NEW YORK (Reuters) – Unprecedented quantities of vaccines could be produced by 28 manufacturers in 10 countries over the next two years to tackle the COVID-19 pandemic, the U.N. children’s agency UNICEF said on Thursday, as it announced it would help lead efforts to procure and distribute them.
UNICEF’s role is part of a COVID-19 vaccine allocation plan – known as COVAX and co-led by the World Health Organization – that aims to buy and provide equitable access to the shots. So far, 76 wealthy nations committed to joining the COVAX effort.
UNICEF said the 28 vaccine manufacturers had shared their annual productions plans for COVID-19 vaccines through 2023. A UNICEF market assessment “revealed that manufacturers are willing to collectively produce unprecedented quantities of vaccines over the coming 1-2 years.”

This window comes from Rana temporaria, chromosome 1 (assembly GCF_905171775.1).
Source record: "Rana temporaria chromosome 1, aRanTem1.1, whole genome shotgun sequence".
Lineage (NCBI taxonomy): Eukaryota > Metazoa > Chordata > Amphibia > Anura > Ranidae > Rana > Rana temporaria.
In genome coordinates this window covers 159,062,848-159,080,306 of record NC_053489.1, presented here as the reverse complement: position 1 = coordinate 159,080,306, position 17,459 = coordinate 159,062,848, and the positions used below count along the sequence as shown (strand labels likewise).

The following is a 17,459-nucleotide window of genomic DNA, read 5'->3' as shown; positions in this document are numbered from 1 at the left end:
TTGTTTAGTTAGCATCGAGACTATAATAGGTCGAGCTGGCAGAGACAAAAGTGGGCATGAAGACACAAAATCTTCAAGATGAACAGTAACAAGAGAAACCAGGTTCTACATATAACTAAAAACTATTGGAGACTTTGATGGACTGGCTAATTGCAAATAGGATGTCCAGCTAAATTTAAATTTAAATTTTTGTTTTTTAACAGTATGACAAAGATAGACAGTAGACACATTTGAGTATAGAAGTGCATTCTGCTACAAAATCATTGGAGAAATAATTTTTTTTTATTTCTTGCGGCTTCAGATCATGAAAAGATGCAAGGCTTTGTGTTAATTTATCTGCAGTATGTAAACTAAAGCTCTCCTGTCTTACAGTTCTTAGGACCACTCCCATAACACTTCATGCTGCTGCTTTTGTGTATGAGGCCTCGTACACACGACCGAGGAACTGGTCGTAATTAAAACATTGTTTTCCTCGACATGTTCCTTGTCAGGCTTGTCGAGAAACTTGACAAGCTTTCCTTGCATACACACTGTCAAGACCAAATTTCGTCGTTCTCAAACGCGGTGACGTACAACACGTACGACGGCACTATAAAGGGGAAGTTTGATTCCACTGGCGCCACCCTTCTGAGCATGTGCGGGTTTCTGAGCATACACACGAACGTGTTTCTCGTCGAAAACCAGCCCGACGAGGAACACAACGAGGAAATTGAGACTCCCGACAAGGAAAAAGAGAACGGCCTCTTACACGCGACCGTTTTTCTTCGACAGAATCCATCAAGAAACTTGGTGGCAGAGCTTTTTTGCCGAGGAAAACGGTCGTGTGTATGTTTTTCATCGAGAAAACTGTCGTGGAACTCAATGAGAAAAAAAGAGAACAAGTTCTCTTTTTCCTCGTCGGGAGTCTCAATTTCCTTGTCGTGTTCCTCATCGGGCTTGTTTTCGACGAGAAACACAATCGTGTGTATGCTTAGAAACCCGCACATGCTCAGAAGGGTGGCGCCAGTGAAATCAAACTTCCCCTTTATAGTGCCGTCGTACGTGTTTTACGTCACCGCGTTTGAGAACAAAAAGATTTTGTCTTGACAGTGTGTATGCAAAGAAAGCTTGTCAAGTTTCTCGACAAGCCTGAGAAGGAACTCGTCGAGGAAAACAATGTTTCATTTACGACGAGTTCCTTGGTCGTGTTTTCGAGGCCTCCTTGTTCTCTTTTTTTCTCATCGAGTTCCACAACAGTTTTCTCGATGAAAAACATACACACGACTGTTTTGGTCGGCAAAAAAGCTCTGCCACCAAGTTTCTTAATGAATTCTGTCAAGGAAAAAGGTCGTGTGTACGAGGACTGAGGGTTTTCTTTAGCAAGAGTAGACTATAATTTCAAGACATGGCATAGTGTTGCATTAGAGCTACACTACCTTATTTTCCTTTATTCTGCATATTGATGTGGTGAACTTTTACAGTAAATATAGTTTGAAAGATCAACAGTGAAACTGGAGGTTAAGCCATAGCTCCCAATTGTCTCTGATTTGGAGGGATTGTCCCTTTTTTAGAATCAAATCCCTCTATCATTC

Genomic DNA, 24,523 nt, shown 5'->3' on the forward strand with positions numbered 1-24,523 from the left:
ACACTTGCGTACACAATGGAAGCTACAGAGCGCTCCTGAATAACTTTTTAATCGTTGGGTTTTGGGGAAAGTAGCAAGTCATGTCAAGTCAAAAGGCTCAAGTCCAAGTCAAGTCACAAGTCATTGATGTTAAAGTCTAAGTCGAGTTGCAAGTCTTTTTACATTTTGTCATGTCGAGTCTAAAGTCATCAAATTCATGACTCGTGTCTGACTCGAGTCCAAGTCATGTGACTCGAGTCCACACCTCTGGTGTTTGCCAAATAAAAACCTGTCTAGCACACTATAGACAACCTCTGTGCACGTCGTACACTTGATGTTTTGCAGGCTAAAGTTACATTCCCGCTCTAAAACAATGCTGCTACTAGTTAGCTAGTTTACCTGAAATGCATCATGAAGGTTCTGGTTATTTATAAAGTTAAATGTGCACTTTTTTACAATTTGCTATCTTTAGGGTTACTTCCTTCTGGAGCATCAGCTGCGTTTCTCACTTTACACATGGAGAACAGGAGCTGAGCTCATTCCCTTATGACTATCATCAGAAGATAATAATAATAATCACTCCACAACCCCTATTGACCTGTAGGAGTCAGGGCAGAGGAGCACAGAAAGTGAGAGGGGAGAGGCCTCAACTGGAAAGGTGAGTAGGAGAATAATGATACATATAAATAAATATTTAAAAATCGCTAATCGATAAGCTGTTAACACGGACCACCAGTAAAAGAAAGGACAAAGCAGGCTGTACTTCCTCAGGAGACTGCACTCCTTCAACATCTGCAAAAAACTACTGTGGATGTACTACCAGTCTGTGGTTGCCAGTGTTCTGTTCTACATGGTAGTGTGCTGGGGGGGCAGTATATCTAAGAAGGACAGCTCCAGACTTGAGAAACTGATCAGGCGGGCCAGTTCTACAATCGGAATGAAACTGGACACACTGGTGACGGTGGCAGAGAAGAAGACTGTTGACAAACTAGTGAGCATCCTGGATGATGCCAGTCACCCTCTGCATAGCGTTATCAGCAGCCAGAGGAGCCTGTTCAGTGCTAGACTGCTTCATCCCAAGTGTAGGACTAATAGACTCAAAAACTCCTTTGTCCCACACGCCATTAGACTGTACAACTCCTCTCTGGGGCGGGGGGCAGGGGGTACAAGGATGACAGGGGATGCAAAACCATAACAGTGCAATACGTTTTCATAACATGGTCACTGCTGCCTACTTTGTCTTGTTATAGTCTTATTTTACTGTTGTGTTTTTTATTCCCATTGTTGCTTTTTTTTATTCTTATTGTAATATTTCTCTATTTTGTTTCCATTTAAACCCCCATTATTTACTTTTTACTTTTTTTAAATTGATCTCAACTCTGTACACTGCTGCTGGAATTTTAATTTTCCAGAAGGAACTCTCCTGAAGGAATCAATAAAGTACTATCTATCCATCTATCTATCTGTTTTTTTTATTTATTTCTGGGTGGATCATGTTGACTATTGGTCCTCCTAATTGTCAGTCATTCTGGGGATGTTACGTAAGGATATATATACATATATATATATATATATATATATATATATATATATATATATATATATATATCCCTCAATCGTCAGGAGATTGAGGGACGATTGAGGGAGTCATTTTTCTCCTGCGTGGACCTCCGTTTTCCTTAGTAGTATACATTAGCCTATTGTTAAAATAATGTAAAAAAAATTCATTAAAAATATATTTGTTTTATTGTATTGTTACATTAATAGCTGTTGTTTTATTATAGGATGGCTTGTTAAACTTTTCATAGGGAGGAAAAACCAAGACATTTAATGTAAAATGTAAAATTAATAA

But drugmakers have signaled the projections are “highly dependent on, among other things, whether clinical trials are successful, advance purchase agreements are put in place, funding is confirmed, and regulatory and registration pathways are streamlined.”
Safe and effective vaccines are seen as essential to ending a pandemic that has so far claimed more than 864,000 lives globally.
UNICEF’s new role with COVAX stems from its status as the largest single vaccine buyer in the world. The U.N. agency said it procures more than 2 billion doses of vaccines annually for routine immunization and outbreak response on behalf of nearly 100 countries.
(Reporting by Michelle Nichols; Editing by Bill Berkrot)